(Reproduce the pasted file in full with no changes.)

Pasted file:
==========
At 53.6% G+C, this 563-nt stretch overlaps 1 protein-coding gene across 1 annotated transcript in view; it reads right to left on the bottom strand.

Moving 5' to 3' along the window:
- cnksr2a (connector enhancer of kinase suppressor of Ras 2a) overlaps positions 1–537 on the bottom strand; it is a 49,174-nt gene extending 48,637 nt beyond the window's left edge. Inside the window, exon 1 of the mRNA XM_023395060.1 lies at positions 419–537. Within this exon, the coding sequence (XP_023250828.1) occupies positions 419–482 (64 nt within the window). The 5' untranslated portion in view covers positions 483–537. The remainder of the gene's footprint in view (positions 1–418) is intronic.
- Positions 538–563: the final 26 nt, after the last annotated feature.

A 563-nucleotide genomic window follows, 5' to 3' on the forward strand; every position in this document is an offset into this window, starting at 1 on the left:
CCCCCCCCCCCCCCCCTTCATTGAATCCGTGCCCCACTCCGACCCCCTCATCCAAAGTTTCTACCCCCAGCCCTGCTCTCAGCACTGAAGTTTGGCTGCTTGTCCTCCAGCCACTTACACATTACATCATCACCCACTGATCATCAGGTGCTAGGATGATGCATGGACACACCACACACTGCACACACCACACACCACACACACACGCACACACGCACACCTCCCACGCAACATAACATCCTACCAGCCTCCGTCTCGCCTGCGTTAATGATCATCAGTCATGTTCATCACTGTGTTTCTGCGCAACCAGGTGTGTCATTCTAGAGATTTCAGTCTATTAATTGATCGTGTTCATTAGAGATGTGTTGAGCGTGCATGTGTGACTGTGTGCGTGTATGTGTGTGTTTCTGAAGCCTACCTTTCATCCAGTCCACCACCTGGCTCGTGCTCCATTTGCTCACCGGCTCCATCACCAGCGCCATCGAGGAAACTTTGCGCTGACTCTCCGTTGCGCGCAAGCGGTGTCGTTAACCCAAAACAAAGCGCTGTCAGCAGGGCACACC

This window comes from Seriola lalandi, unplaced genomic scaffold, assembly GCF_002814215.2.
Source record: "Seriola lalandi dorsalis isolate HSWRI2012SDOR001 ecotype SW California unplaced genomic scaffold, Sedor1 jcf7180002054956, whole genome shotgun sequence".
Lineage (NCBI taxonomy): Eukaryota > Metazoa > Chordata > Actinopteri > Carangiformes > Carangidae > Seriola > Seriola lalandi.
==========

At 53.6% G+C, this 563-nt stretch overlaps 1 protein-coding gene across 1 annotated transcript in view; it reads right to left on the bottom strand.

Moving 5' to 3' along the window:
- cnksr2a (connector enhancer of kinase suppressor of Ras 2a) overlaps positions 1–537 on the bottom strand; it is a 49,174-nt gene extending 48,637 nt beyond the window's left edge. Inside the window, exon 1 of the mRNA XM_023395060.1 lies at positions 419–537. Within this exon, the coding sequence (XP_023250828.1) occupies positions 419–482 (64 nt within the window). The 5' untranslated portion in view covers positions 483–537. The remainder of the gene's footprint in view (positions 1–418) is intronic.
- Positions 538–563: the final 26 nt, after the last annotated feature.

A 563-nucleotide genomic window follows, 5' to 3' on the forward strand; every position in this document is an offset into this window, starting at 1 on the left:
CCCCCCCCCCCCCCCCTTCATTGAATCCGTGCCCCACTCCGACCCCCTCATCCAAAGTTTCTACCCCCAGCCCTGCTCTCAGCACTGAAGTTTGGCTGCTTGTCCTCCAGCCACTTACACATTACATCATCACCCACTGATCATCAGGTGCTAGGATGATGCATGGACACACCACACACTGCACACACCACACACCACACACACACGCACACACGCACACCTCCCACGCAACATAACATCCTACCAGCCTCCGTCTCGCCTGCGTTAATGATCATCAGTCATGTTCATCACTGTGTTTCTGCGCAACCAGGTGTGTCATTCTAGAGATTTCAGTCTATTAATTGATCGTGTTCATTAGAGATGTGTTGAGCGTGCATGTGTGACTGTGTGCGTGTATGTGTGTGTTTCTGAAGCCTACCTTTCATCCAGTCCACCACCTGGCTCGTGCTCCATTTGCTCACCGGCTCCATCACCAGCGCCATCGAGGAAACTTTGCGCTGACTCTCCGTTGCGCGCAAGCGGTGTCGTTAACCCAAAACAAAGCGCTGTCAGCAGGGCACACC

This window comes from Seriola lalandi, unplaced genomic scaffold, assembly GCF_002814215.2.
Source record: "Seriola lalandi dorsalis isolate HSWRI2012SDOR001 ecotype SW California unplaced genomic scaffold, Sedor1 jcf7180002054956, whole genome shotgun sequence".
Lineage (NCBI taxonomy): Eukaryota > Metazoa > Chordata > Actinopteri > Carangiformes > Carangidae > Seriola > Seriola lalandi.